San Francisco Gross Receipts Tax on Businesses, Proposition E (November 2012)

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A San Francisco Gross Receipts Tax on Businesses, Proposition E ballot question is on the November 6, 2012, ballot for voters in San Francisco.[1]

The ballot measure, if approved by the city's voters, will phase out the city's current payroll tax over a period of five years and replace it with a gross receipts tax. It is estimated that this will result in $28.5 million more a year in revenue to the city.[1]

San Francisco previously levied a Gross Receipts Tax (GRT) on businesses. It gave up that tax in 2001 as part of a lawsuit settlement, when a California court ruled that the two-tiered GRT then in effect was unconstitutional.

About 10% of the businesses in San Francisco pay the current payroll tax that San Francisco levied after it gave up its previous GRT. That's because the current payroll tax only applies to businesses with more than $250,000 in payroll; they must pay a tax to the city of 1.5% on their entire payroll expense. If this ballot measure passes, every business in the city will pay a tax, which means that 90% of the businesses in San Francisco will pay more in taxes than they currently do.[2][3]

The San Francisco Board of Supervisors put new business taxes on the local ballot in 2002 and 2004 to try to make up for the tax they lost when a court ruled that their GRT was unconstitutional. The city's voters, however, rejected those business taxes.[2]


  • Mayor Ed Lee: "There's a need for the city to build consensus on a complicated measure like this."[1]
  • Supervisor John Avalos: "This is a change in the business tax structure that's been a long time coming. It's a measure that's fair and will stand up to the test of time."[1]
  • The San Francisco Chamber of Commerce. Steve Falk, president and CEO of the group, says, "When you see the Chamber of Commerce and the Labor Council on the same podium, you know something is going on and that something must be positive."[1]
  • The San Francisco Labor Council.[1]
  • Progressive journalist Randy Shaw, who says, "Shifting from taxing jobs to gross receipts is itself a progressive victory, and creates a platform from which future revenue increasing measures can be spawned."[2]
  • The "technology business sectory" in the city is in favor of transitioning to a GRT. As a whole, they say that the current payroll tax punishes job creation. Ron Conway, a leader with, a public policy group that some describe as "a tech rival to the [San Francisco Chamber of Commerce], says, "We are in favor a of a gross-receipts-based tax solution."[3]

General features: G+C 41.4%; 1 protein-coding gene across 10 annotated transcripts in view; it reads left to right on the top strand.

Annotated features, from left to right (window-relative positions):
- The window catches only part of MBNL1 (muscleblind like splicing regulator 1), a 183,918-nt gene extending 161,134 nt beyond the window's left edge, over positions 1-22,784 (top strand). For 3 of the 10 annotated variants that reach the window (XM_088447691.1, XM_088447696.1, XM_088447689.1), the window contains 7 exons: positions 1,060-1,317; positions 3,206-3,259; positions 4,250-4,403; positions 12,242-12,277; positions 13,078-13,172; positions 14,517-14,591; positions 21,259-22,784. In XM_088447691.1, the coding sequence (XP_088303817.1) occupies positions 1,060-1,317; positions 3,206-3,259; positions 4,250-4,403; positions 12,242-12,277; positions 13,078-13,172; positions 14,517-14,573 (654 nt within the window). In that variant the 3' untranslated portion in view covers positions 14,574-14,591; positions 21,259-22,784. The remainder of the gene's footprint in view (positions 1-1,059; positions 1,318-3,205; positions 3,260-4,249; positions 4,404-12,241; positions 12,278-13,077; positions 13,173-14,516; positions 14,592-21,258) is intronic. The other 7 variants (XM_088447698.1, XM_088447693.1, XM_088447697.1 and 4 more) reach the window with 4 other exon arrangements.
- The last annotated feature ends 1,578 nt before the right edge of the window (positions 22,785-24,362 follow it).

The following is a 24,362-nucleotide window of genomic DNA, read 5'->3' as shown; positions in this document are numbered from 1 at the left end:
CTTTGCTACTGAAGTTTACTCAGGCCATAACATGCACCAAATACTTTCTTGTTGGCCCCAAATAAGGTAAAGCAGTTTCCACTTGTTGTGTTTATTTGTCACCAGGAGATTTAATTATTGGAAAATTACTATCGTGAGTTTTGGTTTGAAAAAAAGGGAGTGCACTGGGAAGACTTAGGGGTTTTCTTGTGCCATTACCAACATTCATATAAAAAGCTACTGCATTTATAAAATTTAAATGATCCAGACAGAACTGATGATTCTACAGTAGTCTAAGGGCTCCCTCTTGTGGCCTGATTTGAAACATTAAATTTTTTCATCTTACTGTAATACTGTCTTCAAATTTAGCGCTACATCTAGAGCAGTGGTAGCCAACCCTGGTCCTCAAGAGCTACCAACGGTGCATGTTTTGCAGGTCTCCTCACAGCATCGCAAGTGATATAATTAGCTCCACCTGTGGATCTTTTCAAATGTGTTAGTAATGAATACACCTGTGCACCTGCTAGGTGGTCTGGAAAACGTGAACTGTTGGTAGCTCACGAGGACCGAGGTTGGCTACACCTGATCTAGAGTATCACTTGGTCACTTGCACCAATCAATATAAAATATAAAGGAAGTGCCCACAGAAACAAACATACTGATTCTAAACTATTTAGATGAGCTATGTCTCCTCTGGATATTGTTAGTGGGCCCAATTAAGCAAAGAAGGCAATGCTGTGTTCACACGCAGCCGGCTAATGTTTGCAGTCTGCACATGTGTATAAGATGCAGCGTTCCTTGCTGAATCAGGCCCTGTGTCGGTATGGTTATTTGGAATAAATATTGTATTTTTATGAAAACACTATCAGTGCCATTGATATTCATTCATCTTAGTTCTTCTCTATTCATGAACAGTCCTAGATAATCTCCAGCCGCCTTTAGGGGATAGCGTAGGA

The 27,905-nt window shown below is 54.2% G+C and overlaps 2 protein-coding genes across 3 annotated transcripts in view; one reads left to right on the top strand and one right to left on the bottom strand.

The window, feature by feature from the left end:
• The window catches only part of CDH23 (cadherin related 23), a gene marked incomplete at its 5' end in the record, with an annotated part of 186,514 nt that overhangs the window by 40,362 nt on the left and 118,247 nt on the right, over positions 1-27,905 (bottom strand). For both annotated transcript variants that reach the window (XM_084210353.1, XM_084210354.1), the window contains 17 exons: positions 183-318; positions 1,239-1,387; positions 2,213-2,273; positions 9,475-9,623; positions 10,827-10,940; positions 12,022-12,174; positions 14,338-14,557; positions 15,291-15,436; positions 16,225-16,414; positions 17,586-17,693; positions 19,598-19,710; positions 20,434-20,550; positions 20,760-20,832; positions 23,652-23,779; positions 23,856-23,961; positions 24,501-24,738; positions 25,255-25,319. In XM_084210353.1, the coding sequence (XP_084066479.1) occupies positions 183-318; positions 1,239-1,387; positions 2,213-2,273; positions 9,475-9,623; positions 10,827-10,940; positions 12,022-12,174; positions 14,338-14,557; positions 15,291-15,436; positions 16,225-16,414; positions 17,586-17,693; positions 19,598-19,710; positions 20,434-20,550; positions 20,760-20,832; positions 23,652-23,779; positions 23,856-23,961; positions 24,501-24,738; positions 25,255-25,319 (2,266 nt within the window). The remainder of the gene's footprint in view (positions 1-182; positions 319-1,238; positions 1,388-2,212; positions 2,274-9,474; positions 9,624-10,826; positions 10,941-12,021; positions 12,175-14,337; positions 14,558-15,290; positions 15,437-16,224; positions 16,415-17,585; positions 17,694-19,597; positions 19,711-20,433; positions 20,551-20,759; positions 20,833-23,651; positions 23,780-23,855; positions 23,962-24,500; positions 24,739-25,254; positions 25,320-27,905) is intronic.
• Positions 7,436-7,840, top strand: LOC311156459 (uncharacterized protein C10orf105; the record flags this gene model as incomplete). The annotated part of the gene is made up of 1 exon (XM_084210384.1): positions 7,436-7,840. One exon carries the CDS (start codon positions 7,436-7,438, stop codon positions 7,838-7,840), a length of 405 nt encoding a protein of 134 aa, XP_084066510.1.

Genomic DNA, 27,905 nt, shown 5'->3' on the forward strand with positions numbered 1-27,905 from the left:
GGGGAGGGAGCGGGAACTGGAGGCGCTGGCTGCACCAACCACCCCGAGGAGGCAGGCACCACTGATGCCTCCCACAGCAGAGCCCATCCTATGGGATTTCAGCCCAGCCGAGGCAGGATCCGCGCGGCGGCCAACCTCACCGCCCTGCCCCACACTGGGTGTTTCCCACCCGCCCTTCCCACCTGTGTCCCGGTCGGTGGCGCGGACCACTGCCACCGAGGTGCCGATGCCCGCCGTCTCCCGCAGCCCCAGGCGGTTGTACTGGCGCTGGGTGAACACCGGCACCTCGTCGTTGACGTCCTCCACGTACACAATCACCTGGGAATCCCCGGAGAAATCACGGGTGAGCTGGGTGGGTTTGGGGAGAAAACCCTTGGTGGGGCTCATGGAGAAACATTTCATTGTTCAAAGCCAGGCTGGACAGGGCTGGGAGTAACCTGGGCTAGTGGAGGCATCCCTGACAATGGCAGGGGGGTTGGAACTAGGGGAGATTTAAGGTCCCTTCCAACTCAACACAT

Text of measure

The question on the ballot:

Proposition E: "Ordinance amending the Business and Tax Regulations Code to: 1) enact a new Article 12-A-1 (Gross Receipts Tax Ordinance) to impose a gross receipts tax and an administrative office tax on persons engaging in business activities in San Francisco; 2) amend Article 12-A (Payroll Expense Tax Ordinance) to reduce business payroll expense tax rates based on the amount of gross receipts tax collected under Article 12-A-1 (Gross Receipts Tax Ordinance); 3) amend Article 12 (Business Registration Ordinance) to establish business registration fees based on gross receipts and amend the current Business Registration fees to generate approximately $28.5 million in estimated additional revenue; 4) amend Article 12-A (Payroll Expense Tax Ordinance) to add a sunset date to the surplus business tax revenue credit; and 5) amend Article 6 (Common Administrative Provisions) to establish requirements for filing a tax return under Article 12-A-1 (Gross Receipts Tax Ordinance), establish penalties for non-filing, and amend the requirements for filing payroll expense tax returns and penalties for non-filing to conform to the new gross receipts tax."[4]

Path to the ballot

The measure was referred to the ballot by an 11-0 vote of the San Francisco Board of Supervisors on July 31, 2012.[1]

The unanimous approval of the ballot measure by the San Francisco Board of Supervisors came after months of wrangling about whether the measure should be a "revenue neutral" transition from the payroll tax to a GRT, or whether the new GRT should bring in more revenue every year than the payroll tax it will replace. The local SEIU threatened to place a rival tax increase on the ballot via the petition process unless the GRT added additional revenues. Ultimately, local politicians agreed not only to moving to a GRT over a payroll tax, but to what amounts to an overall tax increase on businesses in the city.[3]

Mayor Ed Lee and Supervisor John Avalos also wrangled back-and-forth with competing visions of how best to increase the business tax in the city before agreeing on the November measure as a compromise.[5]

See also

External links

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